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D Ferren: Rusted Melodies

By EA Poorman

Fort Wayne Reader

2012-11-01


Earlier in the year I was going through a rough patch. Jobs weren't hitting the inbox like they used to. Some ghosts from the past began haunting me once again, and the headaches that make everything seem fuzzy and jagged were keeping me up all night. I was pacing the floor and listening to way too much Joy Division till 3, 4 am. I was in a bad spot, let's put it that way. So one day, in a pain-driven, sleepless stupor I went down to Neat Neat Neat Records and starting meandering like the living dead. As I looked for something, anything, to take my mind off of my rather pathetic situation I came across a rather odd looking album cover. Two marionettes, a man and woman, lying in a tiny looking bed. The 'man' marionette was hold a pistol. Looked like a six shooter. The name on the CD was D Ferren. The album was called For Glare & Gun.

To avoid any embarrassing moments, like me passing out in the Calhoun Street establishment, I bought the CD and got back to my apartment and put this strange looking album in the CD player. 10 songs later and I'd seen the light. How in the hell had I not heard of this guy before? This was an alternative country classic. It didn't sound like a local fella recording on the weekends and in-between dad activities. This sounded like some tortured soul, drinking way too much and putting his demons to tape.

But alas, the former is true. Dwayne Ferren, aka 'D Ferren' is a family man with a 9 to 5 that pays the bills. He's a semi-local native. He grew up an hour south of here in a speck on the map called Summitville. He played in the bands Hipnoses and Sockmonkey before doing the solo thing with Saint of Life and the Morning After Cavalier with local studio guru Jason Davis at his Off The Cuff Sound recording studio. After more than 10 years, he reunited with his studio muse and recorded For Glare & Gun, the long-awaited follow up to Saint of Life once again at Off The Cuff.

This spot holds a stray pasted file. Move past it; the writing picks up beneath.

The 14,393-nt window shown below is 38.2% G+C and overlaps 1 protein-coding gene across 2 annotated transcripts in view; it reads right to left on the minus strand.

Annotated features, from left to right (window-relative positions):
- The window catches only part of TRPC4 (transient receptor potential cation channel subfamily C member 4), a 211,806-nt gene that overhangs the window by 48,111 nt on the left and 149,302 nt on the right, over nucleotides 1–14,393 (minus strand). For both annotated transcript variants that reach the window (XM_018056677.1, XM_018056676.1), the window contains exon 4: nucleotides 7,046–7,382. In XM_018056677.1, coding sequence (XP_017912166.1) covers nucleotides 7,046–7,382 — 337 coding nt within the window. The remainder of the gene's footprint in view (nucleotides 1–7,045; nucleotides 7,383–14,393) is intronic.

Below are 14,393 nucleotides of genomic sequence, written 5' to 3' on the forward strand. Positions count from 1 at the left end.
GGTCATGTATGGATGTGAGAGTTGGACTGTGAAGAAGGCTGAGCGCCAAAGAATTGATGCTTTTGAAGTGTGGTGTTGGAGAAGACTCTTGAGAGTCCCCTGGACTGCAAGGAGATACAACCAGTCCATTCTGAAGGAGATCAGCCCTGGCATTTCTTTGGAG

"Jason and I recorded demos for seven songs that were basically acoustic and vocals," says D when I asked him about the recording process for For Glare & Gun. "Three of those songs I had a good idea of how I wanted produced, so the other four we took a look at more closely to see which direction we could take them in. Some of those were well thought out with the guest musicians in mind. Others we would lay down a track at a time to see what worked and what didn’t. I knew that I wanted Felix Moxter, Andrea Harvey, and Quincy Sanders on the record and Jason had worked with Bob Craven before, so I definitely wanted to put him on a couple of songs. I had an idea of what kind of album I wanted, but I always leave room for it to grow or expand as we go along. Ultimately, I think we held true to serving each song as a ‘stand alone’ thing, trusting that they will work together. or we would make them." Ferren laughs at that last remark, though I think he's serious about strong arming those tunes to make them work.

A big part of For Glare & Gun is its sound. Jason Davis has been D Ferren's co-conspirator in the studio for over 10 years. He makes Ferren's songs into warm, living and breathing animals courtesy of his analog studio Off The Cuff. I wondered how these two guys got together. "I met Jason in 2000. I was playing in coffee shops around town very inconspicuously. I always played my own stuff mixed in with covers that I thought no one else knew. Every once in a while somebody would come up and say ‘I loved that version of ‘Euphoria’ by School of Fish” (laughs)…..I don’t remember if Jason saw me playing or if he heard the songs on a boom box tape. I do remember giving him one. He called me about a week later and said “We need to work.” He was pretty persistent, which kind of freaked me out. We recorded the album Saint of Life and The Morning After Cavalier in 2000-2001. Jason is a song fan, so we get along marvelously. He has been one of those few people, from my early days of songwriting, that has always been a fan. He tells me when I have a song that is a turd. He cares, which is rare to have in a close friend that is also a musician. Most songwriters seem to want to talk about themselves, but I never got that vibe from Jason. And I definitely don’t have that attitude myself. I think that everyone is better than me", he says laughing. "So I opened up a whole can of heartache that was to become the Saint album. Deeply personal stuff and I trusted him with it."